Following an extensive market selection process, renewable energy developer and long-term owner and operator, Spark Renewables, has been selected by the University of Sydney to investigate and develop a hybrid renewable energy facility on the University’s Arthursleigh property, located in the New South Wales Southern Tablelands.
The proposed site is situated approximately 12 kilometres north-east of Marulan, and approximately two hours’ drive from Sydney. The proposal is strategically positioned to make use of an existing high voltage substation, located adjacent to the property, to deliver clean, renewable energy from the energy hub to the University, local electricity users and the rest of NSW.
If approved, the Wattle Creek Energy Hub could generate up to 500 megawatts (MW) of electricity from the sun and wind, providing enough clean, reliable energy to power around 170,000 households per year while offsetting the emission of around 950,000 tonnes of carbon dioxide. The proposal also includes the installation of a large-scale battery with a capacity of up to 500 megawatt hours (MWh) of electricity, which would be dispatched on command to provide a range of network support services.
A key element of the proposed energy hub is a two acre “test-bed facility”, which would enable the University of Sydney to undertake research on new and emerging technologies, including further testing of innovative battery systems developed by Gelion, a company spun out from the University in 2015.
The University and Spark Renewables have also agreed to an ongoing research agreement throughout the life of the energy hub, collaborating on initiatives related to clean energy in the fields of science, engineering, business and economics. The proposed partnership will also include a work experience and placement program for undergraduate and PhD students.
The project design will ensure that the University’s existing commercial research and teaching activities can continue on the Arthursleigh farm, with the wind turbines occupying a small proportion of the 6,200 hectare property and the solar farm designed to allow sheep to graze underneath the solar panels.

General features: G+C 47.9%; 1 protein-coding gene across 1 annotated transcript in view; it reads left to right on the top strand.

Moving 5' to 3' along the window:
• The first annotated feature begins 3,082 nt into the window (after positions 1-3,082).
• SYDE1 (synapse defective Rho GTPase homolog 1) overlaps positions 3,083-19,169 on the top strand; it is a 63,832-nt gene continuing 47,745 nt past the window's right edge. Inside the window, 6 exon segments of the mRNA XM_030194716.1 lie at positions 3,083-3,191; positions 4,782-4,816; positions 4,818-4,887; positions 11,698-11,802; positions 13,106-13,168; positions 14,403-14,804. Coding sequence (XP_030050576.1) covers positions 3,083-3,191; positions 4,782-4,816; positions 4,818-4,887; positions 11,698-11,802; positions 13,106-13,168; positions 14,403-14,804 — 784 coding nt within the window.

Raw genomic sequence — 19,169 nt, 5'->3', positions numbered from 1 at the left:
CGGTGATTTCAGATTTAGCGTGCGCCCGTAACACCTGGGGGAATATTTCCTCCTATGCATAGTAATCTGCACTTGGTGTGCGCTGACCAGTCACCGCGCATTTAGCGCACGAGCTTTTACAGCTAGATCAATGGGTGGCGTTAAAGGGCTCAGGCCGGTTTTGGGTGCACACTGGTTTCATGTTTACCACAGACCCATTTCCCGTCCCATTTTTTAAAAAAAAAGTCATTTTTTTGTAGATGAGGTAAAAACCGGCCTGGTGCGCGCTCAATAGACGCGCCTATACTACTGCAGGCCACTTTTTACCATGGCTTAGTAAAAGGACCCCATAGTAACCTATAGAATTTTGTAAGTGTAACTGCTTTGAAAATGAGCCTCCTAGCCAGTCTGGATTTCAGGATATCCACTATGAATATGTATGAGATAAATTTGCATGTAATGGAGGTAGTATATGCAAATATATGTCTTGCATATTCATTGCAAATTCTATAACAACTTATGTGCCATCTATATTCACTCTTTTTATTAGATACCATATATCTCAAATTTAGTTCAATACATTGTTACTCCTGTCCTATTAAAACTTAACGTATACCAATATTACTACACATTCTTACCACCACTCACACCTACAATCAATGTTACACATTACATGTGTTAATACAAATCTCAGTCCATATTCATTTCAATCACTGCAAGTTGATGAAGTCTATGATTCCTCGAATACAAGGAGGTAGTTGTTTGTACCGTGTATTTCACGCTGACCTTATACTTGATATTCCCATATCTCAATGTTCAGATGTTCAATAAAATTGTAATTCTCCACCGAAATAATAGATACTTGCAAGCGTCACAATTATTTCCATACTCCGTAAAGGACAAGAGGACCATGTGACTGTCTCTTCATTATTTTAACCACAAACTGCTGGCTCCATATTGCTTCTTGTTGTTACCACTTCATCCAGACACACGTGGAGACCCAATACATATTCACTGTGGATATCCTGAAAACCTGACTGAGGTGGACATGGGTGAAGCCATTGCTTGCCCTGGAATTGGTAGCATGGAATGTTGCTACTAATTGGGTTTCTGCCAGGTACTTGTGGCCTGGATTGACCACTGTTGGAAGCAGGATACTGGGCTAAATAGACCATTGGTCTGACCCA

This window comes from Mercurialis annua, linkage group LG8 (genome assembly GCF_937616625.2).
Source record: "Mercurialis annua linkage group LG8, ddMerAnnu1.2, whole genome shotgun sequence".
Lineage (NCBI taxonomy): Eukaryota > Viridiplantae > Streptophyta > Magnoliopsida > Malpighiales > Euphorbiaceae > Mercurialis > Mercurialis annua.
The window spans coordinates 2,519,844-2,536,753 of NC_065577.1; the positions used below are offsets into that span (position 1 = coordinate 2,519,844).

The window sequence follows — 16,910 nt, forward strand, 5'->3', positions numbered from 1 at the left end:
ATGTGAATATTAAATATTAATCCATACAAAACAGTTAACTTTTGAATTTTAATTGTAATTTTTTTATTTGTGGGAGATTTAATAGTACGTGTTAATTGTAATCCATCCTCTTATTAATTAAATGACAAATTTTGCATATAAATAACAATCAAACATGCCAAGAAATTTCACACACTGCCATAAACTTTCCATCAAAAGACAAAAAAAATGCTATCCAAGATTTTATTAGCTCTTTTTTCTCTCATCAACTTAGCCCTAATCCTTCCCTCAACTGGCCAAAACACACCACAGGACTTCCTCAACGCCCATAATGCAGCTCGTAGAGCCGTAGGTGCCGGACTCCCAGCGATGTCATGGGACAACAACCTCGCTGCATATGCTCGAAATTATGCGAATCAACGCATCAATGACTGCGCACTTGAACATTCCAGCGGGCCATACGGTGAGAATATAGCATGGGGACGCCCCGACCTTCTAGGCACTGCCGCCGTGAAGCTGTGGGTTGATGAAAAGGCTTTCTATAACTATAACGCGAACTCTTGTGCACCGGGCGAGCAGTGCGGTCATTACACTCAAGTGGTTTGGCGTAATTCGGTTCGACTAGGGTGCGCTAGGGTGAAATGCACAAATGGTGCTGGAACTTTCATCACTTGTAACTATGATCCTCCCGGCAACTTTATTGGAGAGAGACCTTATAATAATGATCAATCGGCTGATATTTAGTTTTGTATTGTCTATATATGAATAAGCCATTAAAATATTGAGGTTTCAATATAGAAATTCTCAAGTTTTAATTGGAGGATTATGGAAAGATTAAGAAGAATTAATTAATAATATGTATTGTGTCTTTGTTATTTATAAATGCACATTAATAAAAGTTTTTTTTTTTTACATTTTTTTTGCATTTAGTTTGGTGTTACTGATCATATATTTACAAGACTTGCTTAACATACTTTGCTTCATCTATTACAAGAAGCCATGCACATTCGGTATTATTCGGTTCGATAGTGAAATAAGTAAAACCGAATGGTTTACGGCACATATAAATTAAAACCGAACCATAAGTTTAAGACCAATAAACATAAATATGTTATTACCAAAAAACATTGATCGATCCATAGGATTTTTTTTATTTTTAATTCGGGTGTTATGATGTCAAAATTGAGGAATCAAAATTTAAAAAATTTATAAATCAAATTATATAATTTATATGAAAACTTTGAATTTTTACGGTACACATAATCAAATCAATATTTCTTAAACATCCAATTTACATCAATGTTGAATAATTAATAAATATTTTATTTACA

University of Sydney Pro-Vice Chancellor (Research – Enterprise and Engagement) Professor Julie Cairney said: “This long-term partnership with Spark Renewables will support a research program and infrastructure for the translation of research into innovative renewable energy technologies. New clean energy products and knowledge will benefit Australia’s environment and the economy. We look forward to a long and successful partnership.”
Anthony Marriner, Head of Spark Renewables, said: “We are honoured to have been selected by the University of Sydney to investigate and develop the proposed Wattle Creek Energy Hub. We look forward to collaborating with the University.”
Spark Renewables will shortly commence consultation with local community members, Traditional Owners and other interested stakeholders.
“If approved, Wattle Creek Energy Hub will bring significant benefits for both the local community and broader region in the form of job creation, investment in the local infrastructure, and through the provision of long-term funding for local social and environmental initiatives. Our commitment includes the establishment of a substantial community benefit fund and also a separate neighbour benefit scheme, which could be used to lower household electricity costs,” Mr Marriner said.
The first community drop-in session for the proposed Wattle Creek Energy Hub project will be held from 2-7pm on Thursday, 9 March 2023 at the Marulan Community Hall (George Street, Marulan, 2579) . Community members will be able to talk to the Spark Renewables’ team to learn more about the project and provide initial feedback.
This content first appeared on sydney.edu.au.